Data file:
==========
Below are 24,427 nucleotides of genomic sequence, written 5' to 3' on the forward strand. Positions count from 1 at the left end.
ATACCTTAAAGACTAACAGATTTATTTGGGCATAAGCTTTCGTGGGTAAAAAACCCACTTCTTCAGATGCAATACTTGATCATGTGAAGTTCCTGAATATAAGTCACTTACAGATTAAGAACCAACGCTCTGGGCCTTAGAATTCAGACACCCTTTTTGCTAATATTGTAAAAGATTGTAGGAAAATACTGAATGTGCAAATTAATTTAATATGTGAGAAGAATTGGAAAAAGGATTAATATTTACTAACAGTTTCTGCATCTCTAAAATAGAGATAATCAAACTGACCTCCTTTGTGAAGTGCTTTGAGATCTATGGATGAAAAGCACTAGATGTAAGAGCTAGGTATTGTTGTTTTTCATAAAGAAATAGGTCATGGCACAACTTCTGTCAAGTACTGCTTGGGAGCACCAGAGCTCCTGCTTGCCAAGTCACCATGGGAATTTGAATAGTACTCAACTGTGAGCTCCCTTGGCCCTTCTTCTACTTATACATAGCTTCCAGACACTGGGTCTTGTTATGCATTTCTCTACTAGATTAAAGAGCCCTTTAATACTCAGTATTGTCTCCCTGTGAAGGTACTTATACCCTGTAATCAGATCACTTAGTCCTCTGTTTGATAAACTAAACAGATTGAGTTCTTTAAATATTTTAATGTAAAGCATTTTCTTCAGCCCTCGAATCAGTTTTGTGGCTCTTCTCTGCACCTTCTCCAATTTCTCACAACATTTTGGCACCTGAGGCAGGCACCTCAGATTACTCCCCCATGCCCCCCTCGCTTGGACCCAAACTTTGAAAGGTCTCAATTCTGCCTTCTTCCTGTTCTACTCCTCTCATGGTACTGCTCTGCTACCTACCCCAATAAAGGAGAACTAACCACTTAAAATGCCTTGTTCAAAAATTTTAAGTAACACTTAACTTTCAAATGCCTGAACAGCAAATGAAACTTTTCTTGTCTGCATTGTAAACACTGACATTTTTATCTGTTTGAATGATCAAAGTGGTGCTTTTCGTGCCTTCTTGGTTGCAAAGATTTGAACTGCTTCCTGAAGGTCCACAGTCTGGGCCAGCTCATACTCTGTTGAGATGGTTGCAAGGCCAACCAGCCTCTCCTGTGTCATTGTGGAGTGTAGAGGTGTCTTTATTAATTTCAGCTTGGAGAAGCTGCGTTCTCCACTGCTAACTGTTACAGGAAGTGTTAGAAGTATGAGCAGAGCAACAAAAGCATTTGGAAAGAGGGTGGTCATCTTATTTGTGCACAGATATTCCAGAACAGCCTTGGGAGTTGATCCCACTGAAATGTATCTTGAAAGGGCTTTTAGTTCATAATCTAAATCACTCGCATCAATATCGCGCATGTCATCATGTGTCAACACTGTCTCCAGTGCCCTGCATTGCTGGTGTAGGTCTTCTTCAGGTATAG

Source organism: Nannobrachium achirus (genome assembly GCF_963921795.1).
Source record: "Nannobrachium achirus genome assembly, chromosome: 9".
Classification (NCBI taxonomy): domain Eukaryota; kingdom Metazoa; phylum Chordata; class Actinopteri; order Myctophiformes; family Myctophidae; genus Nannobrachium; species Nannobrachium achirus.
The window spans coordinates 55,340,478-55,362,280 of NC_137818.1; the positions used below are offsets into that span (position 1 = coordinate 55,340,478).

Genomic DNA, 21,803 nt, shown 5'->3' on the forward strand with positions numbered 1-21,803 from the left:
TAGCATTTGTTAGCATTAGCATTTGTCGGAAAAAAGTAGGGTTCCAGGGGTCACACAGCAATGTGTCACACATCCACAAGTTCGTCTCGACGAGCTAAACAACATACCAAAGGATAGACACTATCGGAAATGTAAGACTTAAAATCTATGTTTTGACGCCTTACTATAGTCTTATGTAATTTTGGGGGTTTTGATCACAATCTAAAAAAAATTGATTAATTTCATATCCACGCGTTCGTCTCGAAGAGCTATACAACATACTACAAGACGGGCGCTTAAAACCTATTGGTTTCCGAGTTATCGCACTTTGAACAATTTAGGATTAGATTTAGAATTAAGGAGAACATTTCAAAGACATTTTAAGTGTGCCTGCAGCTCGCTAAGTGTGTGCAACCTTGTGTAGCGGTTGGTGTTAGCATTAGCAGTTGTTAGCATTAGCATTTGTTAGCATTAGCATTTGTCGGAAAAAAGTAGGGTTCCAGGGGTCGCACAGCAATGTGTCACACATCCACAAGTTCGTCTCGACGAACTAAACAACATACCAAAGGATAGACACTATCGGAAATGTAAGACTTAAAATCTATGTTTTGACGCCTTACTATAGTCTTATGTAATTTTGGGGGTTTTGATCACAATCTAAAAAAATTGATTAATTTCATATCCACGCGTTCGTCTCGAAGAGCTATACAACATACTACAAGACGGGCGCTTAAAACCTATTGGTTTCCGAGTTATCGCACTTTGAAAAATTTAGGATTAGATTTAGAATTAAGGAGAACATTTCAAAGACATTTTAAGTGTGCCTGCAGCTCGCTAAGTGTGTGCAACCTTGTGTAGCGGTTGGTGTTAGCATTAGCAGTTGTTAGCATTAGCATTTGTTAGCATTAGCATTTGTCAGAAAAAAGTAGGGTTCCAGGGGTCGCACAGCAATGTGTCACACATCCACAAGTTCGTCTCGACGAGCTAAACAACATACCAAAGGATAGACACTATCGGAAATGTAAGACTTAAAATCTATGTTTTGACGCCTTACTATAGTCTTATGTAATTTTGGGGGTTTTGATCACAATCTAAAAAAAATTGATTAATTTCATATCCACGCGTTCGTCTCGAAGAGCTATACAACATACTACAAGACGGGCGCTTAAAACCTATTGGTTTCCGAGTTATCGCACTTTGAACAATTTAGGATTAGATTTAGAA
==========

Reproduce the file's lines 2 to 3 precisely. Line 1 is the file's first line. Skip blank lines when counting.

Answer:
ATACCTTAAAGACTAACAGATTTATTTGGGCATAAGCTTTCGTGGGTAAAAAACCCACTTCTTCAGATGCAATACTTGATCATGTGAAGTTCCTGAATATAAGTCACTTACAGATTAAGAACCAACGCTCTGGGCCTTAGAATTCAGACACCCTTTTTGCTAATATTGTAAAAGATTGTAGGAAAATACTGAATGTGCAAATTAATTTAATATGTGAGAAGAATTGGAAAAAGGATTAATATTTACTAACAGTTTCTGCATCTCTAAAATAGAGATAATCAAACTGACCTCCTTTGTGAAGTGCTTTGAGATCTATGGATGAAAAGCACTAGATGTAAGAGCTAGGTATTGTTGTTTTTCATAAAGAAATAGGTCATGGCACAACTTCTGTCAAGTACTGCTTGGGAGCACCAGAGCTCCTGCTTGCCAAGTCACCATGGGAATTTGAATAGTACTCAACTGTGAGCTCCCTTGGCCCTTCTTCTACTTATACATAGCTTCCAGACACTGGGTCTTGTTATGCATTTCTCTACTAGATTAAAGAGCCCTTTAATACTCAGTATTGTCTCCCTGTGAAGGTACTTATACCCTGTAATCAGATCACTTAGTCCTCTGTTTGATAAACTAAACAGATTGAGTTCTTTAAATATTTTAATGTAAAGCATTTTCTTCAGCCCTCGAATCAGTTTTGTGGCTCTTCTCTGCACCTTCTCCAATTTCTCACAACATTTTGGCACCTGAGGCAGGCACCTCAGATTACTCCCCCATGCCCCCCTCGCTTGGACCCAAACTTTGAAAGGTCTCAATTCTGCCTTCTTCCTGTTCTACTCCTCTCATGGTACTGCTCTGCTACCTACCCCAATAAAGGAGAACTAACCACTTAAAATGCCTTGTTCAAAAATTTTAAGTAACACTTAACTTTCAAATGCCTGAACAGCAAATGAAACTTTTCTTGTCTGCATTGTAAACACTGACATTTTTATCTGTTTGAATGATCAAAGTGGTGCTTTTCGTGCCTTCTTGGTTGCAAAGATTTGAACTGCTTCCTGAAGGTCCACAGTCTGGGCCAGCTCATACTCTGTTGAGATGGTTGCAAGGCCAACCAGCCTCTCCTGTGTCATTGTGGAGTGTAGAGGTGTCTTTATTAATTTCAGCTTGGAGAAGCTGCGTTCTCCACTGCTAACTGTTACAGGAAGTGTTAGAAGTATGAGCAGAGCAACAAAAGCATTTGGAAAGAGGGTGGTCATCTTATTTGTGCACAGATATTCCAGAACAGCCTTGGGAGTTGATCCCACTGAAATGTATCTTGAAAGGGCTTTTAGTTCATAATCTAAATCACTCGCATCAATATCGCGCATGTCATCATGTGTCAACACTGTCTCCAGTGCCCTGCATTGCTGGTGTAGGTCTTCTTCAGGTATAG

Source organism: Nannobrachium achirus (genome assembly GCF_963921795.1).